Today we were having a discussion about our power usage. Our hydro co offers an online viewing and some smart meter real-ish time data (yesterdays data by hour).

So I clicked today. then yesterday. When I got to 5 days ago, I got this. My excessive use (5 clicks!). I am over their terms of usage (not TOU as in Time-Of-Use, which is all i can find on their site on the topic). Boo, how am i supposed to understand the details? If only there were other products to measure electricity... Like eyedro you ask?

Anyone care to chip in on what 'normal' usage would be if 5 page load of a day is excessive?

How many API calls is excessive?

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Content-Security-Policy. Make it tight.

Google, allow it to reference your images so they show in the search box.

Wildcards. You can specify the left-side (*.domain) but not the right side (domain.*).

OK, lets look up the list of google domains. I'll let you Bing that. The answer is here.

Huh. That is a lot.

.google.com 
.google.ad 
.google.ae 
.google.com.af 
.google.com.ag 
.google.com.ai 
.google.al
.google.am
.google.co.ao
.google.com.ar
...

Its larger than the probably allowable size of a Content-Security-Policy header. What is one to do? make img-src be *? But then the ad malware wanders in. Pick a few and hope?

Anyone have a suggestion for a best practice?

I see a lot of entries for countmake.cool (purposely not linked) in my Content-Security-Policy logs. These are folks who have some malware installed on their desktop, when they surf to my blog, they get redirected and advertising injected. Except that my CSP forbids this (since I don't allow them img-src or script-src permission).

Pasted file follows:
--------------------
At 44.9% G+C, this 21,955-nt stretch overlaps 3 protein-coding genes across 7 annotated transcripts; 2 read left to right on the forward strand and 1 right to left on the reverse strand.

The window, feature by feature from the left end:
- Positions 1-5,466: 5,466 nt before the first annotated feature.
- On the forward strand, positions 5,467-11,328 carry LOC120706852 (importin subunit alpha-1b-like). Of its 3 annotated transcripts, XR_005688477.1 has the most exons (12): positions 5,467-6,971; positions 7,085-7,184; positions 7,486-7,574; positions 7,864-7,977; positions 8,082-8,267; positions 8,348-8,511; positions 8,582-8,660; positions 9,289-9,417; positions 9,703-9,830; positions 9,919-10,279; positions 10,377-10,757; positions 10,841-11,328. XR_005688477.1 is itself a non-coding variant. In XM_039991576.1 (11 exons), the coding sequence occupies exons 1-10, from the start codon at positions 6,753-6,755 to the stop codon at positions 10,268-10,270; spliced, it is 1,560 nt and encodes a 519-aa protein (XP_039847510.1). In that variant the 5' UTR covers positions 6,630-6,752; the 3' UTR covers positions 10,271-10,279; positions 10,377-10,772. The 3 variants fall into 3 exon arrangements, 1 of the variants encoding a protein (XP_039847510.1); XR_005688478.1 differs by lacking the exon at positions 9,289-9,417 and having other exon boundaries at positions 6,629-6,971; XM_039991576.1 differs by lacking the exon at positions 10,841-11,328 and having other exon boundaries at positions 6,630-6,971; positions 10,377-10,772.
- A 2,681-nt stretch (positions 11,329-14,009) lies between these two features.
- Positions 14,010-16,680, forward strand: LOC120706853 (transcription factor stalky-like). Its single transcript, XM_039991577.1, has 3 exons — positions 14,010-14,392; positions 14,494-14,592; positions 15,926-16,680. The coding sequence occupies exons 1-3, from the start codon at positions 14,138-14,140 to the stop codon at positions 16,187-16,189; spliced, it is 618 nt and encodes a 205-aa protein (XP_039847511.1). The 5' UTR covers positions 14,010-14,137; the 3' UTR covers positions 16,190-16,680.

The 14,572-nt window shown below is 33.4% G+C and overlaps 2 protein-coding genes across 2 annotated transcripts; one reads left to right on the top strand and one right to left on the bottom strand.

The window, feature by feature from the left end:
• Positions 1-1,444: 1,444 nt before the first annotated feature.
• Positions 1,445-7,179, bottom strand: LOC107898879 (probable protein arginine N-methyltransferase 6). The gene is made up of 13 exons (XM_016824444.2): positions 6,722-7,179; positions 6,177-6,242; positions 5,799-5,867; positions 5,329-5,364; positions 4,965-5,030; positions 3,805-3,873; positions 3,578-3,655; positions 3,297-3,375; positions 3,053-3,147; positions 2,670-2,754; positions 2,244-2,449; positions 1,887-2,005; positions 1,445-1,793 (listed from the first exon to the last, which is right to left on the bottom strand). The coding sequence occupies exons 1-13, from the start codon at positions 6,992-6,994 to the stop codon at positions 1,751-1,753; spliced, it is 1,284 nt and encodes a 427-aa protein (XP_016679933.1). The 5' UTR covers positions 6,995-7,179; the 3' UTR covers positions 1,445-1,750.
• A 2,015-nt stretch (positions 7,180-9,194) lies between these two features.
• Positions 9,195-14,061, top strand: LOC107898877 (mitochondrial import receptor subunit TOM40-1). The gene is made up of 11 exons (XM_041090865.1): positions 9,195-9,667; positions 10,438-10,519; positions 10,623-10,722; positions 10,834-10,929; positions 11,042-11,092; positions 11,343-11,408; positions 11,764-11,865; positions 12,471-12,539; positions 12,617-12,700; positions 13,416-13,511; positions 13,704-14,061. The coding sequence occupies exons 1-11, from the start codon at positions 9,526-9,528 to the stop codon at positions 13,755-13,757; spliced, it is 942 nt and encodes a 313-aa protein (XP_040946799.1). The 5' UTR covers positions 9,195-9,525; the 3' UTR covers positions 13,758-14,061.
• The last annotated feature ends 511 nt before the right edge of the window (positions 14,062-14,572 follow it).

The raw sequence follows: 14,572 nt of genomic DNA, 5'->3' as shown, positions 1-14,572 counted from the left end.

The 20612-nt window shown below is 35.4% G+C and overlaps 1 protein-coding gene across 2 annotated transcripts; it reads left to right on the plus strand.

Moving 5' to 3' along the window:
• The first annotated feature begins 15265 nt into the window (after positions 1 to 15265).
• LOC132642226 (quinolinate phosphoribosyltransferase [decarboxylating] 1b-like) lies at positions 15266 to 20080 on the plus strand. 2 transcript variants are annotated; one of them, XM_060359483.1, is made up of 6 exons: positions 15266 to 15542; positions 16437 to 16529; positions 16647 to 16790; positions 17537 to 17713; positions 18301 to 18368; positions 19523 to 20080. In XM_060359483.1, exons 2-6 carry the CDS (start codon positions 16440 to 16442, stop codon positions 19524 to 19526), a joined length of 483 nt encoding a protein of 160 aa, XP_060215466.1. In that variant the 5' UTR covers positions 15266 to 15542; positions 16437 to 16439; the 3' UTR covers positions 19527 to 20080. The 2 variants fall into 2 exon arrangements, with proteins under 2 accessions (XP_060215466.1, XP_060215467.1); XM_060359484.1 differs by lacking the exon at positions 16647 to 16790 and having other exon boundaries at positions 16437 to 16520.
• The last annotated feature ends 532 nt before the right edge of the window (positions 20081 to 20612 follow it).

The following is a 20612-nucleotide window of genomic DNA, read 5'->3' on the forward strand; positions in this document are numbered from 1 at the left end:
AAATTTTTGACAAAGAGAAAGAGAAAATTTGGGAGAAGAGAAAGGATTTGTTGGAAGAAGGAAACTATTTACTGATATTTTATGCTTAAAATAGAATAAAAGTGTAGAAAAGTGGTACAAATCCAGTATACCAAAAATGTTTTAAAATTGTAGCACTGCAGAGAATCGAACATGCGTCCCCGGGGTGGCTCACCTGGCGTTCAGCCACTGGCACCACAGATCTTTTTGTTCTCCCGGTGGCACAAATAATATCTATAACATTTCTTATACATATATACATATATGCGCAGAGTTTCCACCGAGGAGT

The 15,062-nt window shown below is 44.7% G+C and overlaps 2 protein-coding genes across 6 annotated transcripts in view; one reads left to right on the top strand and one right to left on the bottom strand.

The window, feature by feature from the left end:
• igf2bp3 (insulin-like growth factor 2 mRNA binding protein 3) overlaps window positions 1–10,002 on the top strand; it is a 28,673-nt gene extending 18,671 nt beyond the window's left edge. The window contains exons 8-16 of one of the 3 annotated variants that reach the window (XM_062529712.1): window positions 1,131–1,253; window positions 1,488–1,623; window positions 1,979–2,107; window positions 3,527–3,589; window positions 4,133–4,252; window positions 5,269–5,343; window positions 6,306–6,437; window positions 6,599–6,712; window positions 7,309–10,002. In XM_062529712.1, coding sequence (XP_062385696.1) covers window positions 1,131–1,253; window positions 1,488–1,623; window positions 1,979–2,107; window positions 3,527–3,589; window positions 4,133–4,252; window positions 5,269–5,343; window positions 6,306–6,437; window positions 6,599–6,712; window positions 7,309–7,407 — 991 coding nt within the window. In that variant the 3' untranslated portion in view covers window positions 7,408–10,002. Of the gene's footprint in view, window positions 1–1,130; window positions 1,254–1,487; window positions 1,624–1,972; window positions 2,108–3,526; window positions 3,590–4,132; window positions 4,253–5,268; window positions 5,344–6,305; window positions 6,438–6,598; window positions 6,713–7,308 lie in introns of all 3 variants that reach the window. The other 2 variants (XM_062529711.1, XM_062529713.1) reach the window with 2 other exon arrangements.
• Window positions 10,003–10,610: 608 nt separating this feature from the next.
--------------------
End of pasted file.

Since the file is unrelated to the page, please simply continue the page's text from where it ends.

I wrote about this earlier. I'm appalled that such things exist. I'm also saddened that its come to this, a spy-vs-spy one-upmanship games where people like me spend time adding rules to prevent malware writers from taking advantage of folks.

Once again, I'll suggest an action. Head to https://observatory.mozilla.org. Enter a site name that you use. If it doesn't get a great score, write to the owner: get it fixed.

 

Something interesting / disturbing just happened to me. I was trying out my new bluetooth headset to make sure it supported aptX and would pair to two devices. So, while watching a youtube video, i used skype to dial my phone.

Oddly, I got a high-fidelity playback of my voice mail (ironically a bunch of CRA scams). Hmm, but its not from the phone. Its from the PC. Weird.

So I dig in a bit. It turns out that if my caller ID is set to my own phone number, it just assumes its me and starts playing.

Given that caller ID is trivial to spoof, this means there's really no security here.

Anyone else care to try this? I tried on Koodoo if it matters.

 

Over on my corporate blog I did a post with more details. But, recently I updated this site's Content-Security-Policy rules. I enabled reporting of errors (expecting none).

To my surprise and chagrin, there were some reports. How? The site that was being blocked rasenalong<dot>com. Huh? Not mine, not my content, I don't use CDN, I don't serve ads.

Turns out that some of you have a malware extension in your browser called LNKR. And, it modifes the page of my site to add a bit of its own JavaScript, which then fetches scuzzy ads and places them on my site.

This was the subject of last night's Chautauqua. I have posted the video (and the slides) if you want to see.

I am appalled. I Can't Even.

I've also posted a shorter lightboard video which talks about this a bit. Go forth and fix your own sites now, please.